Menu name "Hardware Drivers" misleading

Bug #202267 reported by Cody A.W. Somerville on 2008-03-14
This bug report is a duplicate of:  Bug #409338: Change the name of "Hardware drivers". Edit Remove
This bug affects 2 people
Affects Status Importance Assigned to Milestone
jockey (Ubuntu)

Bug Description

The current menu name for jockey, "Hardware Drivers", is misleading. It suggests that the application manages hardware when in fact it only manages restricted drivers and firmware.

Martin Pitt (pitti) wrote :

It currently is;

_Name=Hardware Drivers
_Comment=Configure third-party and proprietary drivers

Granted, we do not yet have free third-party drivers yet, but we will eventually. So it does not claim to 'manage' your hardware. What would you propose as name or comment?

Changed in jockey:
status: New → Incomplete
Forlong (forlong) wrote :

What are " free third-party drivers"?

As for the name. if you don't want the "restricted" back in the name, how about "Additional Hardware Drivers"?
That would emphasize the fact that there are only special/optional drivers being installed/configured.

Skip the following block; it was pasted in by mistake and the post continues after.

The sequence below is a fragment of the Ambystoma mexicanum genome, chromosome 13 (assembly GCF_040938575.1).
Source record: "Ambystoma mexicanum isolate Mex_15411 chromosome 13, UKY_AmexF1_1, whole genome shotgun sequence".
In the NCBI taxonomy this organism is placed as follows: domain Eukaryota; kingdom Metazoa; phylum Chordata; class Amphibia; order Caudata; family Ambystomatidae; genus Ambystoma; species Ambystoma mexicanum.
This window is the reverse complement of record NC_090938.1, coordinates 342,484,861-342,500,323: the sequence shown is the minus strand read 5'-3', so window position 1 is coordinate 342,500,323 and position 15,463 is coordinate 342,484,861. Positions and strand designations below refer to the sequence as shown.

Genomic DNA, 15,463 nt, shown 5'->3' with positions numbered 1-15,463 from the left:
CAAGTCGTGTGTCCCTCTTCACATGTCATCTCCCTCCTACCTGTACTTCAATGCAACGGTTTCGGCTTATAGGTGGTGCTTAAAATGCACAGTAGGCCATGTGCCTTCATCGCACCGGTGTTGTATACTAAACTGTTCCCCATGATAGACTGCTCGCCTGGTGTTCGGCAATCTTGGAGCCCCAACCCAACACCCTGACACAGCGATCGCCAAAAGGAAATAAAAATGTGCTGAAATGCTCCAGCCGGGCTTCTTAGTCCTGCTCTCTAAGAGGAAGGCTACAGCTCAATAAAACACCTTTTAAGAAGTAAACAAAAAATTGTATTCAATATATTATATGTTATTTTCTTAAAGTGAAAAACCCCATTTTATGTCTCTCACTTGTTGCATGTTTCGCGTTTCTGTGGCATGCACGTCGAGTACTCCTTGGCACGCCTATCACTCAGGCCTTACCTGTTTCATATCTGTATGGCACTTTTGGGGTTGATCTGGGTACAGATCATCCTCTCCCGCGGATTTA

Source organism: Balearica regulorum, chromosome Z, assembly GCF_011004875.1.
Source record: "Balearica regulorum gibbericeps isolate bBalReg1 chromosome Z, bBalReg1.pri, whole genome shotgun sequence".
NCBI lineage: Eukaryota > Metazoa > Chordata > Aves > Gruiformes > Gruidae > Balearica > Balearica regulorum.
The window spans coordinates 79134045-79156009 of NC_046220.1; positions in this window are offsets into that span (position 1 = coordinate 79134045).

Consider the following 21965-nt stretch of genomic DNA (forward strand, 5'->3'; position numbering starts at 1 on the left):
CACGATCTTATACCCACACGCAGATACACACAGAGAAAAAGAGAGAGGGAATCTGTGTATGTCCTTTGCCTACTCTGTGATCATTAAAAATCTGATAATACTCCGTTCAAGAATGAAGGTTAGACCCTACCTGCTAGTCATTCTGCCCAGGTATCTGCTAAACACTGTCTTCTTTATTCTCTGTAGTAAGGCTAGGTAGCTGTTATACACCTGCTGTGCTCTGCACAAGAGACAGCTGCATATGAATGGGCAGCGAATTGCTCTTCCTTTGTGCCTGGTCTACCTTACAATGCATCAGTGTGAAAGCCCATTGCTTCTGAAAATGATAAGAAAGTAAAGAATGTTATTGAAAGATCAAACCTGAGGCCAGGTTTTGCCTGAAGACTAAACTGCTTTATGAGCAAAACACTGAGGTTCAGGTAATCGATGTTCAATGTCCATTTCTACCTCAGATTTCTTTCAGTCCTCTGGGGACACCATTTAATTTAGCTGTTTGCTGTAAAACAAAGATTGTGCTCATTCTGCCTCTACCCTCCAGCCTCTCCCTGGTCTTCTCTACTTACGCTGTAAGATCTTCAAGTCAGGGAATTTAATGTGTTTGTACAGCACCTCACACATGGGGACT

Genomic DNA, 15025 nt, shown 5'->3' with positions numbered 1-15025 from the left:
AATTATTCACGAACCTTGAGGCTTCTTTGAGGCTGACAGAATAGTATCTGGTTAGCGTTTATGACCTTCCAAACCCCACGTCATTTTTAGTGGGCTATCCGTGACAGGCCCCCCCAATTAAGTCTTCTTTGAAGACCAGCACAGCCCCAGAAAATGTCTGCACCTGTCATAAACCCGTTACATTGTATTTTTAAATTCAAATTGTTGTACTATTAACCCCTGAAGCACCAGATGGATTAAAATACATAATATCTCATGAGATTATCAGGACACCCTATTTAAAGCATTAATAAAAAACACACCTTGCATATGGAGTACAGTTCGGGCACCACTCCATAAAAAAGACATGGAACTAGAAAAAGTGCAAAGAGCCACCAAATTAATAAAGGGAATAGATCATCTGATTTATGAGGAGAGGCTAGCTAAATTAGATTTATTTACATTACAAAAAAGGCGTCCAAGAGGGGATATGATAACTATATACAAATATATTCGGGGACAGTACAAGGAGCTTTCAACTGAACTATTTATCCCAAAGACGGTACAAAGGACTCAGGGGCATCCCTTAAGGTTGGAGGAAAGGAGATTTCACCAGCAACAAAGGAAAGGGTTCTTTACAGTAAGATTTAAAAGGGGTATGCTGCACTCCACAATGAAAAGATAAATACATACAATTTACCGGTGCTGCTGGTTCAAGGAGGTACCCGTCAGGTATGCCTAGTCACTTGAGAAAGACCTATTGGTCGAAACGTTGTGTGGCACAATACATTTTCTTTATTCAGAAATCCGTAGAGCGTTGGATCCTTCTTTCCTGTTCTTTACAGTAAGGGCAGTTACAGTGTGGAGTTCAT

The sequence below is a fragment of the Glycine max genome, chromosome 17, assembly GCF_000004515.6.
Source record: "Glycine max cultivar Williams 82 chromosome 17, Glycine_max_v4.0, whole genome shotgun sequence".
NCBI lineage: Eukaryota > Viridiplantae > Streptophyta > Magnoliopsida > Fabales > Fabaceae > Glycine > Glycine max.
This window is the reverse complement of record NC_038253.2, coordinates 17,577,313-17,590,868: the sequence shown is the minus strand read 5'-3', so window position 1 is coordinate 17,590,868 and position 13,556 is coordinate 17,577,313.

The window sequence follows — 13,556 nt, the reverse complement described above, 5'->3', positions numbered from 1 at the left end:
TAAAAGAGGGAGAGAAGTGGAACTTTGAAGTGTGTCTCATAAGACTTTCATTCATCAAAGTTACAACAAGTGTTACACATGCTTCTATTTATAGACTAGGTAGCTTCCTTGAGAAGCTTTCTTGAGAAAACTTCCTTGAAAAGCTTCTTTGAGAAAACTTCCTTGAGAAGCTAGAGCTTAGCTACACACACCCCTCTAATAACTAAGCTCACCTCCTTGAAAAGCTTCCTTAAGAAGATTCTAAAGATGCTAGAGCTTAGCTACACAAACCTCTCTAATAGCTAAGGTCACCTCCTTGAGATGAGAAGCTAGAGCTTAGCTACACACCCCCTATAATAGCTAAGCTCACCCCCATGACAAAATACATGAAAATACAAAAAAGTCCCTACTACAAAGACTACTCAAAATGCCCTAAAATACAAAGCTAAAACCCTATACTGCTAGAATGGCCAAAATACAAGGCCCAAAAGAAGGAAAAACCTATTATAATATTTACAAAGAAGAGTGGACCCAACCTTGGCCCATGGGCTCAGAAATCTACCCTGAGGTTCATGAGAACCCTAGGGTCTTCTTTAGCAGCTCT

I too find the current name misleading, it sounds like it would list all the hardware drivers in use. Most people don't read the tooltips.

Martin Pitt (pitti) on 2008-04-15
Changed in jockey:
status: Incomplete → New
Sean Murphy (smurphy) wrote :

"Extra Drivers" would be short, intuitive and accurately describe the relationship between these drivers and Ubuntu.

"So-and-so doesn't work!"
"You need to enable your Extra Drivers."

Forlong (forlong) wrote :

I updated the original report and changed "Hardware manager" to the actual name.

Hope that's OK.

description: updated
Forlong (forlong) wrote :

Here's an example of a user being confused by the name:

Renaming it "Additional Hardware Drivers" still seems to be the sanest solution to me.

Tormod Volden (tormodvolden) wrote :

This is not nitpicking, because the misleading name fools people into installing proprietary drivers that they don't need. Especially when installing these drivers break the default open-source drivers (fglrx comes to mind) this causes a support nightmare.

Why not call it "Restricted drivers" ? The word restricted should give a hint that these drivers are not something you uncritically should install. And they are indeed restricted, so is it correct to hide this fact?

Changed in jockey:
status: New → Confirmed
Martin Pitt (pitti) wrote :

They are not restricted in all cases. The window heading text will explain if restricted ones are available or in use, but jockey also displays e. g. printer drivers from, which are (mostly) free software.